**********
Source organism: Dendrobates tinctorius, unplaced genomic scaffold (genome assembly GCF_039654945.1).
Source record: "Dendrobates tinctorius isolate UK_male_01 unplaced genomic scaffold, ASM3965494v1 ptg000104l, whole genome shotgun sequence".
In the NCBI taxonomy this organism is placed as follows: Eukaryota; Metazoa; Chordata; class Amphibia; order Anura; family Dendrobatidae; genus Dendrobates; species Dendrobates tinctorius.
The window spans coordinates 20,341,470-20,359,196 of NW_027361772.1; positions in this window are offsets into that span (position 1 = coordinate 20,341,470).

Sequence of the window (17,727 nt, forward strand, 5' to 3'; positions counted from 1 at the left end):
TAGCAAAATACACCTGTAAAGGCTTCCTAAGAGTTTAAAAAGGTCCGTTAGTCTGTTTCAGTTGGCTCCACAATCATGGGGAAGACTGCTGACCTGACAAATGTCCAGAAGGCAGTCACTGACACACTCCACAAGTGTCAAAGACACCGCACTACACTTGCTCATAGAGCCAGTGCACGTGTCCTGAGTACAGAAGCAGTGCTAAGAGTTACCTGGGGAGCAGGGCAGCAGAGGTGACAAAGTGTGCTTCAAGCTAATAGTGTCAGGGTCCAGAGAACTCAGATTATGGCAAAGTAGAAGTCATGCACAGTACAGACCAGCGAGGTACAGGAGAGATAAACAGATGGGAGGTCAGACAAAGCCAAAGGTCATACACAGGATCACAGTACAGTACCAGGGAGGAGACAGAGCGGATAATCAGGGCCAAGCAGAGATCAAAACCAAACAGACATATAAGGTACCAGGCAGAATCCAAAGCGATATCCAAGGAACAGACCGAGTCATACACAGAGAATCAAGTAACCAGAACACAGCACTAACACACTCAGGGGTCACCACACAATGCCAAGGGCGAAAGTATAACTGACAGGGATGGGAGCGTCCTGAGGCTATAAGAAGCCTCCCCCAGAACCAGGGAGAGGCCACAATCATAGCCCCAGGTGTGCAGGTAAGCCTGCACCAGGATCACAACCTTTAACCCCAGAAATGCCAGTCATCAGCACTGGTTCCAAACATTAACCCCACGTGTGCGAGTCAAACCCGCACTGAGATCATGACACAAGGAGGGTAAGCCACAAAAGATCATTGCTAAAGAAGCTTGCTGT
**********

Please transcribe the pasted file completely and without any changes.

Source organism: Dendrobates tinctorius, unplaced genomic scaffold (genome assembly GCF_039654945.1).
Source record: "Dendrobates tinctorius isolate UK_male_01 unplaced genomic scaffold, ASM3965494v1 ptg000104l, whole genome shotgun sequence".
In the NCBI taxonomy this organism is placed as follows: Eukaryota; Metazoa; Chordata; class Amphibia; order Anura; family Dendrobatidae; genus Dendrobates; species Dendrobates tinctorius.
The window spans coordinates 20,341,470-20,359,196 of NW_027361772.1; positions in this window are offsets into that span (position 1 = coordinate 20,341,470).

Sequence of the window (17,727 nt, forward strand, 5' to 3'; positions counted from 1 at the left end):
TAGCAAAATACACCTGTAAAGGCTTCCTAAGAGTTTAAAAAGGTCCGTTAGTCTGTTTCAGTTGGCTCCACAATCATGGGGAAGACTGCTGACCTGACAAATGTCCAGAAGGCAGTCACTGACACACTCCACAAGTGTCAAAGACACCGCACTACACTTGCTCATAGAGCCAGTGCACGTGTCCTGAGTACAGAAGCAGTGCTAAGAGTTACCTGGGGAGCAGGGCAGCAGAGGTGACAAAGTGTGCTTCAAGCTAATAGTGTCAGGGTCCAGAGAACTCAGATTATGGCAAAGTAGAAGTCATGCACAGTACAGACCAGCGAGGTACAGGAGAGATAAACAGATGGGAGGTCAGACAAAGCCAAAGGTCATACACAGGATCACAGTACAGTACCAGGGAGGAGACAGAGCGGATAATCAGGGCCAAGCAGAGATCAAAACCAAACAGACATATAAGGTACCAGGCAGAATCCAAAGCGATATCCAAGGAACAGACCGAGTCATACACAGAGAATCAAGTAACCAGAACACAGCACTAACACACTCAGGGGTCACCACACAATGCCAAGGGCGAAAGTATAACTGACAGGGATGGGAGCGTCCTGAGGCTATAAGAAGCCTCCCCCAGAACCAGGGAGAGGCCACAATCATAGCCCCAGGTGTGCAGGTAAGCCTGCACCAGGATCACAACCTTTAACCCCAGAAATGCCAGTCATCAGCACTGGTTCCAAACATTAACCCCACGTGTGCGAGTCAAACCCGCACTGAGATCATGACACAAGGAGGGTAAGCCACAAAAGATCATTGCTAAAGAAGCTTGCTGT